OnLive began its life catering to hardcore PC gamers. We might forget that it was only recently that OnLive released the TV MicroConsole and tried to pit itself against other video game console manufacturers. It was even more recently that OnLive began heavily pushing the idea of its mobile device strategy signaled by HTC’s investment in the company. OnLive was kept afloat and, our sense is, still most popular with “core” gamers. The term “core” has been tossed about to describe gamers who play games seriously, keep up on gaming news and don’t at all fit in the “casual” gamer space. OnLive used more serious gamers (primarily PC) to initially test their service, and because OnLive is still a service targeted at more serious gamers, they have to continue targeting them for the time being.
So, this begs the question: if OnLive’s main current audience is hardcore, largely PC gamers, can the service continue to court these gamers without support from software giants EA and Activision? This has been a question for a while now and one that perhaps is becoming only more salient as time goes by so it’s worth revisiting. Let’s start with EA. Those of us who were with the service since the beta know that EA initially had a large presence on OnLive. The beta included games such as Crysis, Dragon Age Origins and Mass Effect 2. Upon release, these games were pulled from the service amid murky statements that they were being pulled for quality reasons, but they never returned. Since then, we have seen EA put out Mass Effect 2 as the initial game supported by Gaikai, an alternate but perhaps not competing streaming games service. We have also seen EA begin to push their own digital download store. It seems to us that EA is very aware that digital distribution is the wave of the future, but they are not ready to give a significant portion of their sales to a newcomer like OnLive. EA games like Dragon Age 2 are being sold through Steam, Valve’s digital distribution platform, but it seems perhaps only grudgingly, likely because Steam is a competitor for EA’s own service. In fact we noticed that when we pre-ordered Dragon Age 2 a couple months back, there were a number of free special edition upgrade deals at traditional retailers and at EA’s own store, but Steam did not allow pre-orders until later and without said free upgrades.
EA is actually one of the main and strongest proponents of PC gaming and they’ve said they see it becoming an even more important part of their business. Just this month EA will release Dragon Age 2 and Crysis 2, some of the PC’s strongest titles and likely to be strong console ones as well, but they are likely not coming to OnLive. One of the main remaining complaints about OnLive is toward the relevance of their software library. They run PC versions of games, which sometimes come out later than their console counterparts (see Assassin’s Creed: Brotherhood), and while they’ve done an admirable job of releasing their games on the same date as the PC versions, not having one of the main big guns of PC gaming behind them can’t help their image of having a relatively slim collection of current games. Will we see a resolution to this in the near future? We’re not so sure, especially given EA’s statements about OnLive in the past. it looks like EA is hunkering down in their position by pushing their own online store and collaborating with Gaikai, which uses similar technology but EA can have the best of both worlds by having the actual sale go through their own store.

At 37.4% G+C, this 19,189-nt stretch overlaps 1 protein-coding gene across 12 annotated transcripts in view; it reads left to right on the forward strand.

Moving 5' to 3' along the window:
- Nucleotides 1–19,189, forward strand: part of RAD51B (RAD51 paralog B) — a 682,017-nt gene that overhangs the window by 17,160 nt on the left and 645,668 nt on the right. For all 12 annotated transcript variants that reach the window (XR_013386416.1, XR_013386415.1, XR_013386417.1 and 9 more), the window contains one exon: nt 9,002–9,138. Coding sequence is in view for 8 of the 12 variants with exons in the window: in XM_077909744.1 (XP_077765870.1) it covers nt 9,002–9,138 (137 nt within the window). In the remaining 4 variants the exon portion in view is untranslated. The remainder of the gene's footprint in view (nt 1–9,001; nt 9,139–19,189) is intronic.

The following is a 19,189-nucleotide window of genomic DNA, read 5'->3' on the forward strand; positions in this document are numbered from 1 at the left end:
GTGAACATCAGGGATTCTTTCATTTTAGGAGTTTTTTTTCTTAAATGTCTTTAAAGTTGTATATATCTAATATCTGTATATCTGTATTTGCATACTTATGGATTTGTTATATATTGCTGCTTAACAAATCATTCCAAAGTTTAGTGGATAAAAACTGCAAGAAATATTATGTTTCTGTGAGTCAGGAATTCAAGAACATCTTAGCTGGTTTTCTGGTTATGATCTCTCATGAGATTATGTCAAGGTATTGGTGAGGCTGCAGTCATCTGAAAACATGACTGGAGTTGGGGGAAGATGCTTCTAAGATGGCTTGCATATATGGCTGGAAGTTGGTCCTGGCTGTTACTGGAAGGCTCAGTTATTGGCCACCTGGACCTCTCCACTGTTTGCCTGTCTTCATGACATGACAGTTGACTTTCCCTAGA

Activision is another big hitter in the PC realm. Two of Activision’s biggest properties are Call of Duty and World of Warcraft. One place that OnLive seems incredibly well suited is in multiplayer. They have just recently integrated voice chat into their service and have a number of community focused features such as brag clips and friend features. What are two of the biggest multiplayer properties in gaming currently? What do you know, Call of Duty and World of Warcraft. World of Warcraft in particular would seem to fit well with OnLive’s mobile strategy where they are attempting to bring high end video gaming to whatever internet connected device you’re currently using. And wouldn’t it be nice to use a controller with your laptop or tablet and play a quick game of Call of Duty on the go? Well, that doesn’t look likely to happen as Activision has been completely mum on any associations with OnLive.
Some may say that OnLive doesn’t need EA or Activision to remain relevant, but given that many people’s primary complaints about OnLive is the slim choice of current, big name games having the two biggest game publishers snub the service doesn’t seem to bode well for changing that. Steam has both of the publishers on their storefront, and it’s partially this that has allowed them to be considered a one-stop-shop for PC gaming. It may be the case that EA and Activision had to concede to being on Steam because that’s where the money is, but what does that leave for OnLive, who is still trying to find its footing? Perhaps it means that it’s even more important that OnLive not concentrate on the “core” gamer crowd and begin finding other ways to attract an audience than having all the biggest and latest titles such as its mobile offering or movie service.
What do you think? Can OnLive keep gamers’ interest without a full catalog of the latest games, or is the service and the games currently lined up enough to keep people playing? Does it need to in order to be successful? Do you see any rumblings of future peace between EA, Activision and OnLive?